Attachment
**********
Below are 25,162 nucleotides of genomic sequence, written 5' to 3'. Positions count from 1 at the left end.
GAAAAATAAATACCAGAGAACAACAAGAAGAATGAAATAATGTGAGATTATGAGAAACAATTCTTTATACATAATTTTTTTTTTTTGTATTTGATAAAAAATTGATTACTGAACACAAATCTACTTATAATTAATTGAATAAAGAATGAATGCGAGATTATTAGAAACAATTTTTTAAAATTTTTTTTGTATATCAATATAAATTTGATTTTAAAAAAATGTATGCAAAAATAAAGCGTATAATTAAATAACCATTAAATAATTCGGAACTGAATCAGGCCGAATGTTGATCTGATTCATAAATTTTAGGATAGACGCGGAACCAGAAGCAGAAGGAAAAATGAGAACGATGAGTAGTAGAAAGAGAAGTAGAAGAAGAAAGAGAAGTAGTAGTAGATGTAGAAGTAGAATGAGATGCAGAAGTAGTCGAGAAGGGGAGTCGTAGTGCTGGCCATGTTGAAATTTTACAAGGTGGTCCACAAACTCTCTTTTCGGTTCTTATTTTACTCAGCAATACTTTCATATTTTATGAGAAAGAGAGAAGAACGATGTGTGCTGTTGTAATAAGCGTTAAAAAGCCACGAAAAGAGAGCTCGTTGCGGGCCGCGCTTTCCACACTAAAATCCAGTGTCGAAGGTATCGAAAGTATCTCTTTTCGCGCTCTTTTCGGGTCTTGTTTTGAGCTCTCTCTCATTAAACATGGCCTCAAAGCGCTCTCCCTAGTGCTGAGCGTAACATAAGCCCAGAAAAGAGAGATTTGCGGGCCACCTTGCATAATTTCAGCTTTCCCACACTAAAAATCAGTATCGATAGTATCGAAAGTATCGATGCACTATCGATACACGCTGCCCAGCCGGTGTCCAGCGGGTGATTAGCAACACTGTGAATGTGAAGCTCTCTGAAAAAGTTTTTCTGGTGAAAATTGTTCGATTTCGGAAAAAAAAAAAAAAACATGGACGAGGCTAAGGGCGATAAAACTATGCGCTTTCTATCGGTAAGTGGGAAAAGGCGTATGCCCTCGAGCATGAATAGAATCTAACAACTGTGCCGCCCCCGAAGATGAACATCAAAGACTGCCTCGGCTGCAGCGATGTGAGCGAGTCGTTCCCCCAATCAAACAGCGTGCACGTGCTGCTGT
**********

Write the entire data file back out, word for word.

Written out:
Below are 25,162 nucleotides of genomic sequence, written 5' to 3'. Positions count from 1 at the left end.
GAAAAATAAATACCAGAGAACAACAAGAAGAATGAAATAATGTGAGATTATGAGAAACAATTCTTTATACATAATTTTTTTTTTTTGTATTTGATAAAAAATTGATTACTGAACACAAATCTACTTATAATTAATTGAATAAAGAATGAATGCGAGATTATTAGAAACAATTTTTTAAAATTTTTTTTGTATATCAATATAAATTTGATTTTAAAAAAATGTATGCAAAAATAAAGCGTATAATTAAATAACCATTAAATAATTCGGAACTGAATCAGGCCGAATGTTGATCTGATTCATAAATTTTAGGATAGACGCGGAACCAGAAGCAGAAGGAAAAATGAGAACGATGAGTAGTAGAAAGAGAAGTAGAAGAAGAAAGAGAAGTAGTAGTAGATGTAGAAGTAGAATGAGATGCAGAAGTAGTCGAGAAGGGGAGTCGTAGTGCTGGCCATGTTGAAATTTTACAAGGTGGTCCACAAACTCTCTTTTCGGTTCTTATTTTACTCAGCAATACTTTCATATTTTATGAGAAAGAGAGAAGAACGATGTGTGCTGTTGTAATAAGCGTTAAAAAGCCACGAAAAGAGAGCTCGTTGCGGGCCGCGCTTTCCACACTAAAATCCAGTGTCGAAGGTATCGAAAGTATCTCTTTTCGCGCTCTTTTCGGGTCTTGTTTTGAGCTCTCTCTCATTAAACATGGCCTCAAAGCGCTCTCCCTAGTGCTGAGCGTAACATAAGCCCAGAAAAGAGAGATTTGCGGGCCACCTTGCATAATTTCAGCTTTCCCACACTAAAAATCAGTATCGATAGTATCGAAAGTATCGATGCACTATCGATACACGCTGCCCAGCCGGTGTCCAGCGGGTGATTAGCAACACTGTGAATGTGAAGCTCTCTGAAAAAGTTTTTCTGGTGAAAATTGTTCGATTTCGGAAAAAAAAAAAAAAACATGGACGAGGCTAAGGGCGATAAAACTATGCGCTTTCTATCGGTAAGTGGGAAAAGGCGTATGCCCTCGAGCATGAATAGAATCTAACAACTGTGCCGCCCCCGAAGATGAACATCAAAGACTGCCTCGGCTGCAGCGATGTGAGCGAGTCGTTCCCCCAATCAAACAGCGTGCACGTGCTGCTGT